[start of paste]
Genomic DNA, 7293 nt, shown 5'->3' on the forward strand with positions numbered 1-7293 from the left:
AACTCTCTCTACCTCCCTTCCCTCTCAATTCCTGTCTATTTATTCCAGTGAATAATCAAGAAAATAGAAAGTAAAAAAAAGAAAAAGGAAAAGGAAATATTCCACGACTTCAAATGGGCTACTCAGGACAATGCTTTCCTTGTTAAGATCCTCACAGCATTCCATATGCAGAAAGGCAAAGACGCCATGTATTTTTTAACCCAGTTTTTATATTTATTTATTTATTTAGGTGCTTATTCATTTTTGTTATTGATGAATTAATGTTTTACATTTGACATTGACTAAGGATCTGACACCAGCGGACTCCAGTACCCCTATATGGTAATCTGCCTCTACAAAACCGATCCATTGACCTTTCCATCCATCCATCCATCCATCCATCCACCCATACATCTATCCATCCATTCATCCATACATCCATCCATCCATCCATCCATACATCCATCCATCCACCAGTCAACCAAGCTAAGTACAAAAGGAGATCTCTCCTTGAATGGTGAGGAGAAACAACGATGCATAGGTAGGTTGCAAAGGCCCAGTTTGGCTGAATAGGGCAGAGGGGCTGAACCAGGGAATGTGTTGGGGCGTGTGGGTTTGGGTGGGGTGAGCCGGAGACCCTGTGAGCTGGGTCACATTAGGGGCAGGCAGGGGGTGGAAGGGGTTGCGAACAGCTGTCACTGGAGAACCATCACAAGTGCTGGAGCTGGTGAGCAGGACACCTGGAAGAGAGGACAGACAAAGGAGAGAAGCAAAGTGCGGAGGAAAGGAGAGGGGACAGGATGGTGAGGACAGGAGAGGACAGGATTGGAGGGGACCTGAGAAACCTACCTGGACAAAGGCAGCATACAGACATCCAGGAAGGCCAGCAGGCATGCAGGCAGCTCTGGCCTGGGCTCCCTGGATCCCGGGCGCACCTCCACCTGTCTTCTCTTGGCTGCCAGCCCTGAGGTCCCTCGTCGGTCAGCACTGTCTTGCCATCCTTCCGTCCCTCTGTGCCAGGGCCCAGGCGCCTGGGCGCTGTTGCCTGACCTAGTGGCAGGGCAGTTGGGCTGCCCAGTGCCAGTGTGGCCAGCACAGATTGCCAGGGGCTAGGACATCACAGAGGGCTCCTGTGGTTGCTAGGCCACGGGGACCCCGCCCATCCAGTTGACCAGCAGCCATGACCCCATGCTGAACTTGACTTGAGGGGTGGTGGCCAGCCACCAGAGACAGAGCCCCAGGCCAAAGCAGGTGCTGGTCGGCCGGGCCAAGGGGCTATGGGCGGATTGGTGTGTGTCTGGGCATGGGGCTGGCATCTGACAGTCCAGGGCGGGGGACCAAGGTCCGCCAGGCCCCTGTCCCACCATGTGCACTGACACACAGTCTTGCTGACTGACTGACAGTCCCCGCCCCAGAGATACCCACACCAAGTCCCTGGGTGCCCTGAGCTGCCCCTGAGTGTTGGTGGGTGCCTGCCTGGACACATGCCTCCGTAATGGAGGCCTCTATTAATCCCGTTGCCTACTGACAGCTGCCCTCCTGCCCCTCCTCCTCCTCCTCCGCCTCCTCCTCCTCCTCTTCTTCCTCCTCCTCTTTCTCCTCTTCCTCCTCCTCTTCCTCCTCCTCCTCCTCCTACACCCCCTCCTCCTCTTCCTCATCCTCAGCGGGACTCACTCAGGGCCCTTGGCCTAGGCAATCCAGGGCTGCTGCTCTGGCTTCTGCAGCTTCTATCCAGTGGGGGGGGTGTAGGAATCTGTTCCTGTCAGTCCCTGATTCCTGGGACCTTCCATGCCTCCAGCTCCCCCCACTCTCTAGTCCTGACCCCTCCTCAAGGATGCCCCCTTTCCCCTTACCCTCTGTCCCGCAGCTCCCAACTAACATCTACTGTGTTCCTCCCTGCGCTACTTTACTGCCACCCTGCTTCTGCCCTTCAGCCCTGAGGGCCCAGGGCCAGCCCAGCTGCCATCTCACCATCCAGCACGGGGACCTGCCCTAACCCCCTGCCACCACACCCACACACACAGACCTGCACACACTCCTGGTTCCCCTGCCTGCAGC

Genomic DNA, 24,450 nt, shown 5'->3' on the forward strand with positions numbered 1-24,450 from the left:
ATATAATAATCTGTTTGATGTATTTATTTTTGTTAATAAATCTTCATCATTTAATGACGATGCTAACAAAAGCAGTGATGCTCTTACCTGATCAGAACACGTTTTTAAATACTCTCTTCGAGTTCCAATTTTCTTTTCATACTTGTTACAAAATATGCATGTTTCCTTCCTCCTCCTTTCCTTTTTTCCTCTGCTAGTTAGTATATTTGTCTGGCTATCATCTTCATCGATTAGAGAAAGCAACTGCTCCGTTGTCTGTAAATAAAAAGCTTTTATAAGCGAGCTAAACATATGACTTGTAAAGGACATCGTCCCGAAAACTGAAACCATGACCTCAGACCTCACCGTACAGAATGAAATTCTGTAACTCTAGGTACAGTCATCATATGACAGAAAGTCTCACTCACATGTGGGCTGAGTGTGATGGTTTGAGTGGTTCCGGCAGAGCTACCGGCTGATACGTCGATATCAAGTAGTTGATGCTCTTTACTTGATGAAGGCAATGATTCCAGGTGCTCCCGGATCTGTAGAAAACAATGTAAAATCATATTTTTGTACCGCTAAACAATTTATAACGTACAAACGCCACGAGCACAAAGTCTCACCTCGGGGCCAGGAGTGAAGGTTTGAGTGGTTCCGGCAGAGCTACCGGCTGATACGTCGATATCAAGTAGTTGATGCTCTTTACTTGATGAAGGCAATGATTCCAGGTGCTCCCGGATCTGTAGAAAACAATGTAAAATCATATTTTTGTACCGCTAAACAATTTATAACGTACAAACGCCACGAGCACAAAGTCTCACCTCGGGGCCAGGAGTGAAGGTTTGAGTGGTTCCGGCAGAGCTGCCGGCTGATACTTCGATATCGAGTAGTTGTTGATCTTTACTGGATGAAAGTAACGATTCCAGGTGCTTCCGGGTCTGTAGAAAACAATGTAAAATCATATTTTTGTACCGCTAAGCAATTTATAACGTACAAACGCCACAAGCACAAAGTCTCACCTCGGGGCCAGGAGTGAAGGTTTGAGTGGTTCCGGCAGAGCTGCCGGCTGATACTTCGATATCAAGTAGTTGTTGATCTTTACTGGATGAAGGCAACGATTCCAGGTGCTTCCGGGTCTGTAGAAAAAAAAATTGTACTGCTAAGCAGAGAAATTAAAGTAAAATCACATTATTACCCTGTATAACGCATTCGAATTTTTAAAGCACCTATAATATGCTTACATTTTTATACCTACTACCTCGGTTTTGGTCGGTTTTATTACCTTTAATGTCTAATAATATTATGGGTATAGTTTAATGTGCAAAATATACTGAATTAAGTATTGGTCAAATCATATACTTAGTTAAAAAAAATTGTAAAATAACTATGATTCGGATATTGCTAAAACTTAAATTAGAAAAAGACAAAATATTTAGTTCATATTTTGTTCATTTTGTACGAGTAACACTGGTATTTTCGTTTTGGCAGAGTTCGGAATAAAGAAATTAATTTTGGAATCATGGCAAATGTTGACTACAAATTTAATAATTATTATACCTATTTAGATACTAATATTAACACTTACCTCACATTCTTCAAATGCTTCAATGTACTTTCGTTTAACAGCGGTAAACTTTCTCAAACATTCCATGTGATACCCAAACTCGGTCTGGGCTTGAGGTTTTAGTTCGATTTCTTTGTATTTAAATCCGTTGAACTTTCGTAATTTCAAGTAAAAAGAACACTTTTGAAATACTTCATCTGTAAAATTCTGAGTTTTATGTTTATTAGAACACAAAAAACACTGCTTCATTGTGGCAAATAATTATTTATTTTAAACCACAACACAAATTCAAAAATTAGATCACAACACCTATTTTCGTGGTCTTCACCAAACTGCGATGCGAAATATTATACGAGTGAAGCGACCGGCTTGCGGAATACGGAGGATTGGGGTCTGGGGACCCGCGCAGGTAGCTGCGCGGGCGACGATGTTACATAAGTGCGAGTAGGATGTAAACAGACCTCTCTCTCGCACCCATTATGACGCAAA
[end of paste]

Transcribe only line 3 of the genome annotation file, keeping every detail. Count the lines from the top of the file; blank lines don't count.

Genomic DNA, 24,450 nt, shown 5'->3' on the forward strand with positions numbered 1-24,450 from the left: